September 19, 1998
After decades in power, Honduran military faces civilian rule

                  TEGUCIGALPA, Honduras (AP) -- The Honduran congress voted
                  unanimously Saturday to withdraw the autonomy of the armed forces and
                  place them under civilian rule, ending more than four decades of military

                  After 11 hours of deliberation, all 128 members of the single-house National
                  Legislature voted in favor of the constitutional revision, introduced by
                  President Carlos Flores Facusse.

                  For 41 years, the armed forces were, by law, autonomous and were not
                  accountable to civilian authority. Military leaders were openly in power until
                  1982 when, under pressure from the United States, they allowed civilians to
                  be elected president.

                  But even then, they wielded power behind the scenes, and civilian presidents
                  could barely control them, especially when they were accused of violating
                  human rights.

                  Officers accused of misdeeds could not be prosecuted in civilian courts, but
                  were judged only by military tribunals. This started changing about five years
                  ago, when the armed forces agreed to let officers be judged by civilians.

                  Reforms said to have backing of armed forces

                  The job of commander-in-chief of the armed forces has been eliminated,
                  along with the high command made up of 54 senior officers. The
                  commander-in-chief, until now, was answerable only to the high command,
                  which had in the past deposed a number of presidents -- both civilian and

                  Instead, the defense minister -- up to now a ceremonial figure -- becomes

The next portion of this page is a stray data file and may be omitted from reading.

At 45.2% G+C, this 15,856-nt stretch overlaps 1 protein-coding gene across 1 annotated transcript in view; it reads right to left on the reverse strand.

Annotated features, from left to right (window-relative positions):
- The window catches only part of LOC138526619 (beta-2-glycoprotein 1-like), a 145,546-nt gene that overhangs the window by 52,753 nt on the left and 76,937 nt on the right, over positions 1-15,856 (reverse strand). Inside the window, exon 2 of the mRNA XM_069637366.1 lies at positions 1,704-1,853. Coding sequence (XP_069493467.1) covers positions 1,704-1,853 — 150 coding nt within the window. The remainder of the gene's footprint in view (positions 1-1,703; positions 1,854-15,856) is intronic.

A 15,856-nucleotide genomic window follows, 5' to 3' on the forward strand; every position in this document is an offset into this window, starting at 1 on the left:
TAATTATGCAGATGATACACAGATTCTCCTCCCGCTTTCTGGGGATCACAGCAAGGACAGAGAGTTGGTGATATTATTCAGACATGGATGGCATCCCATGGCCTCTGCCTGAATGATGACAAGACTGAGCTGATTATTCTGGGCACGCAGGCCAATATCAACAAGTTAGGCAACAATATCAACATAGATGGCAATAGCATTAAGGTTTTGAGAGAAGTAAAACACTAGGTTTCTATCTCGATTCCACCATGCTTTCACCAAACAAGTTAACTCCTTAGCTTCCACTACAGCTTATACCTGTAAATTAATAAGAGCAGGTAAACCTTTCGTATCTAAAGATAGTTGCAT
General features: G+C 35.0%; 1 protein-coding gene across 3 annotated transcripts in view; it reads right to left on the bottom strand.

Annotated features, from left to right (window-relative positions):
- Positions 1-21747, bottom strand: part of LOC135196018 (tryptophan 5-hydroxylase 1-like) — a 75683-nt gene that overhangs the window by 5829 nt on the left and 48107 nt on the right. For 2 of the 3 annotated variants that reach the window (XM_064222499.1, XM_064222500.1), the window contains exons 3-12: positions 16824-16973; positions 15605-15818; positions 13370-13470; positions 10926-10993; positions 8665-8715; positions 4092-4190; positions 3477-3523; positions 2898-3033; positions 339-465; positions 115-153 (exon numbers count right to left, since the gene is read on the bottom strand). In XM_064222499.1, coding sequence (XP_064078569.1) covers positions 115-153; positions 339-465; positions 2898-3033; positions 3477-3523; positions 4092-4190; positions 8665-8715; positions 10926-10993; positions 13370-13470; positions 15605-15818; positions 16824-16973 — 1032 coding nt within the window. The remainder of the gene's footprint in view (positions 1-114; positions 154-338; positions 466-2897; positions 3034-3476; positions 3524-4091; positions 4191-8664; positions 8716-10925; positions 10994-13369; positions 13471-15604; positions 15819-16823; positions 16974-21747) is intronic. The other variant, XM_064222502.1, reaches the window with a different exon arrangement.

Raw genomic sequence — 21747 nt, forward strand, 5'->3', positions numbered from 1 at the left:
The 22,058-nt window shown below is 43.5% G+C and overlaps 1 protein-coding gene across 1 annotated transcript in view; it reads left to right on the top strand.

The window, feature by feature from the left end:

the head of the armed forces. A newly formed joint chiefs of staff will be
                  answerable to him.

                  The reforms also stripped key commanders of their constitutional immunity,
                  which made their prosecution for misdeeds extremely difficult.

                  Brig. Gen. Mario Hung Pacheco, who will step down as
                  commander-in-chief in 1999, said both he and the armed forces support the

                  "What prevailed yesterday was good for yesterday, but bad today. The
                  military had their autonomy, but it's about time this was dropped," he told

                  An exultant Flores Facusse, who was sworn in last January, added, "With
                  this step, the armed forces ratify their subordination to civilians and support
                  modernization of the democratic system of government in Honduras."

                  Earlier, the congress eliminated compulsory military service.

                  Saturday's reforms further removed the police, immigration, civil aeronautics,
                  the merchant marine and the state telephone company from military authority
                  and placed them under civilian control.

                  Copyright 1998   The Associated Press.